Outlander review: Get ready for wedding bells
Things certainly got dark in this week's Outlander.
It wasn't as though we didn't already know that Black Jack Randall (Tobias Menzies) was a human monster. He's proven himself quick to try and rape helpless women, with a violent streak a mile long, but this week, things escalated to an entirely new place as he described the day of Jamie's flogging to Claire (Caitriona Balfe) in excruciating detail.
It wasn't just that he clearly took a sense of pleasure in beating Jamie to within a centimeter of his life a few years ago. It was the way he described it, and the only adjective to use for it is "lovingly," as though this had been some sort of beautiful consensual act that he and Jamie had engaged in together. He found the violence deeply arousing, and he spoke of it as though it was a tender memory. He's a monster, and he's remorseless about it.
It threw what a genuinely good person Claire is into sharp contrast as he fed her that story, as he spun out lies to try and make her believe that he knew, on some level, how incredibly sick it is to have enjoyed flogging Jamie as much as he did. Claire knows better, of course, but she's also seen what war can do to a man from her own time, how it can warp a sense of morality, how it can make a monster out of a good man. She was willing to believe that there had once been a good man in Randall, and she was willing to believe that he could find his way back there. This man is the direct descendant of the gentle husband waiting for her back in 1945 who she so treasures; she wants to believe there is something of value left inside him.
She learned the hard way there is nothing good at all inside Randall, as he threw her to the ground and ordered one of his subordinates to kick her like a dog, instructing her that she'll be held prisoner under suspicion of treason for as long as he pleases. There's absolutely nothing Claire can do to protect herself. She's an English woman and thus is subject to English law.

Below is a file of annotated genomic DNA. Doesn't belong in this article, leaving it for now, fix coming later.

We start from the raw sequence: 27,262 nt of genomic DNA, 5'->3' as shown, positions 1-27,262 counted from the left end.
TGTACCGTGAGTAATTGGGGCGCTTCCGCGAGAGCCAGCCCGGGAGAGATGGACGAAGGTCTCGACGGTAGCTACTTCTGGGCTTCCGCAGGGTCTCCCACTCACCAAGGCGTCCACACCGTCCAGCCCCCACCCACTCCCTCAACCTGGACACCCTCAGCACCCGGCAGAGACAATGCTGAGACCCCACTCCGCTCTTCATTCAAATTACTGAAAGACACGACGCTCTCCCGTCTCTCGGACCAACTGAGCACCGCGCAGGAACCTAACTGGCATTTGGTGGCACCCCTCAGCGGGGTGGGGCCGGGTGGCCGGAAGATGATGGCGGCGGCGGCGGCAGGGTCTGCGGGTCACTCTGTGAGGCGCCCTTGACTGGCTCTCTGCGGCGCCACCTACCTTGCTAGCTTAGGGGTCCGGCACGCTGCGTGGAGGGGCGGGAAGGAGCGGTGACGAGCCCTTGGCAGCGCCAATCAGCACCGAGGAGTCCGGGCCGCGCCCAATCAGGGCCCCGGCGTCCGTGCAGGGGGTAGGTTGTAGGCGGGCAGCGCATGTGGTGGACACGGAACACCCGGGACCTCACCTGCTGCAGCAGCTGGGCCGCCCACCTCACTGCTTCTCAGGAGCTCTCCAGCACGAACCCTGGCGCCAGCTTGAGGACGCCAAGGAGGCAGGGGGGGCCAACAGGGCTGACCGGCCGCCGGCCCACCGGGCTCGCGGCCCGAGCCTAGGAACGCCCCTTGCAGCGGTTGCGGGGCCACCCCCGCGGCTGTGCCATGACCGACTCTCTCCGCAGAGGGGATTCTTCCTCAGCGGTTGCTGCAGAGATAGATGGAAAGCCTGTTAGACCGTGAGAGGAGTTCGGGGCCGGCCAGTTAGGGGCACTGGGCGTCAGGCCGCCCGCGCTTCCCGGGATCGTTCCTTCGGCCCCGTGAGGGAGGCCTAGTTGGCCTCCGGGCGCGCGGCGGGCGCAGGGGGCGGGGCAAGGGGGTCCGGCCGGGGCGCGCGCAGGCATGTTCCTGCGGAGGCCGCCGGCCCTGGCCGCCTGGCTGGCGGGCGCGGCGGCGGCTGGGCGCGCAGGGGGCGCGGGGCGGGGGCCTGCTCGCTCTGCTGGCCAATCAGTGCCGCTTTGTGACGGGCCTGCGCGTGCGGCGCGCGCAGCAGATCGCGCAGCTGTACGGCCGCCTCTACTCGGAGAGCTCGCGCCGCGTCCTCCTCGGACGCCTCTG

Until, that is, Dougal comes up with the brilliant plan to make her Scottish by marriage, and though he gives us possibly the grossest sexual euphemism in television history ("I wouldn't mind being the one to grind your corn?" Gross, Dougal. Gross.) we applaud his plan: Next week, Claire will marry Jamie.
Jamie could not possibly be more excited about this development, though Claire's naturally hesitant, with a husband left back in her own time, but Jamie's so sweet with her, making sure she truly is OK with the arrangement.
Favorite scene of the episode? Hands down when he drops the bombshell that he's still a virgin, and promises that he doesn't mind if she's not. "I reckon one of us should ken what they're doing," he says mischievously, and we fell just a little bit harder for Jamie Fraser.
How long until next Sunday? We can only watch the preview so many times before we explode.